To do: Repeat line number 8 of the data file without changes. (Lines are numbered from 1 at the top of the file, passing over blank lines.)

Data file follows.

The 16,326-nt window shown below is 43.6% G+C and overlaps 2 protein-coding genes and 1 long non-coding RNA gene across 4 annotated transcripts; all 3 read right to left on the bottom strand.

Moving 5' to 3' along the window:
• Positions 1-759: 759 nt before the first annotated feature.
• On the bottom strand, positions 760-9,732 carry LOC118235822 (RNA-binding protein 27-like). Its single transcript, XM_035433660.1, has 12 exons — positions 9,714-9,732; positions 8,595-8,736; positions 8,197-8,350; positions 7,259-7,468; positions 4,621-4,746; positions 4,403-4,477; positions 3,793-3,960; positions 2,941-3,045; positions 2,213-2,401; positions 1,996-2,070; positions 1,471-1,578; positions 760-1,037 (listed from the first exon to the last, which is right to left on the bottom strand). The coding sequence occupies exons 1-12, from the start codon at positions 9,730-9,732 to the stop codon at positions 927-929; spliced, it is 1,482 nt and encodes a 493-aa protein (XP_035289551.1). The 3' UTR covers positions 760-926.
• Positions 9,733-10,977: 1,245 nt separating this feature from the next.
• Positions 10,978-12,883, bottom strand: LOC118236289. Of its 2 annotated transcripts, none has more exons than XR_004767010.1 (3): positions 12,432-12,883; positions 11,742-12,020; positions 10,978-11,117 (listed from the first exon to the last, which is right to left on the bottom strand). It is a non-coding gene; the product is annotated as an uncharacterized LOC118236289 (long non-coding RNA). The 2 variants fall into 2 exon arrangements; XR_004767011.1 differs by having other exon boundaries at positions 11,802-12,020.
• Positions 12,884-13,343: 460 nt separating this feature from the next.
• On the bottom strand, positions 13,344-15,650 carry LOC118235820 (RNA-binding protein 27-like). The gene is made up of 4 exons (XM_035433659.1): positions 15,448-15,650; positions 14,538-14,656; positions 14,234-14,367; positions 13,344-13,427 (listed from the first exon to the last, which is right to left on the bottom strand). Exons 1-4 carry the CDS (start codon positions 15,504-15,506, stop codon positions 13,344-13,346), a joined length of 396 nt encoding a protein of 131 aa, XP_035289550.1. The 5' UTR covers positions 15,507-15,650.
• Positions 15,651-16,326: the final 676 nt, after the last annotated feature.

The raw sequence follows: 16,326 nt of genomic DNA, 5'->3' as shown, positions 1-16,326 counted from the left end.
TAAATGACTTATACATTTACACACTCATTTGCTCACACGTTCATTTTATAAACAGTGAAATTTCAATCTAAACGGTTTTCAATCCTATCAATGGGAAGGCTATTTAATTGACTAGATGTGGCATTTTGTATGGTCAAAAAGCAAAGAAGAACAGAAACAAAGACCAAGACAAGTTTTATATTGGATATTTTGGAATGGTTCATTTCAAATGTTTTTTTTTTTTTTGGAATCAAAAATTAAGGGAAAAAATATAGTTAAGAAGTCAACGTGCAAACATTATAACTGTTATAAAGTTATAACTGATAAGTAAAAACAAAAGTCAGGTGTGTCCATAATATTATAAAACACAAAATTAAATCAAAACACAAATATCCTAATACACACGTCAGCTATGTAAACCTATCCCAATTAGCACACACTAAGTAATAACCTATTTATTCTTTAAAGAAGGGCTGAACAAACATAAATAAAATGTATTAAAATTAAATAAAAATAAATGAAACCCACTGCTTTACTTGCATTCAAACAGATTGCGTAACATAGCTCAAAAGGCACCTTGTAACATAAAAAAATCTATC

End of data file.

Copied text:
• On the bottom strand, positions 13,344-15,650 carry LOC118235820 (RNA-binding protein 27-like). The gene is made up of 4 exons (XM_035433659.1): positions 15,448-15,650; positions 14,538-14,656; positions 14,234-14,367; positions 13,344-13,427 (listed from the first exon to the last, which is right to left on the bottom strand). Exons 1-4 carry the CDS (start codon positions 15,504-15,506, stop codon positions 13,344-13,346), a joined length of 396 nt encoding a protein of 131 aa, XP_035289550.1. The 5' UTR covers positions 15,507-15,650.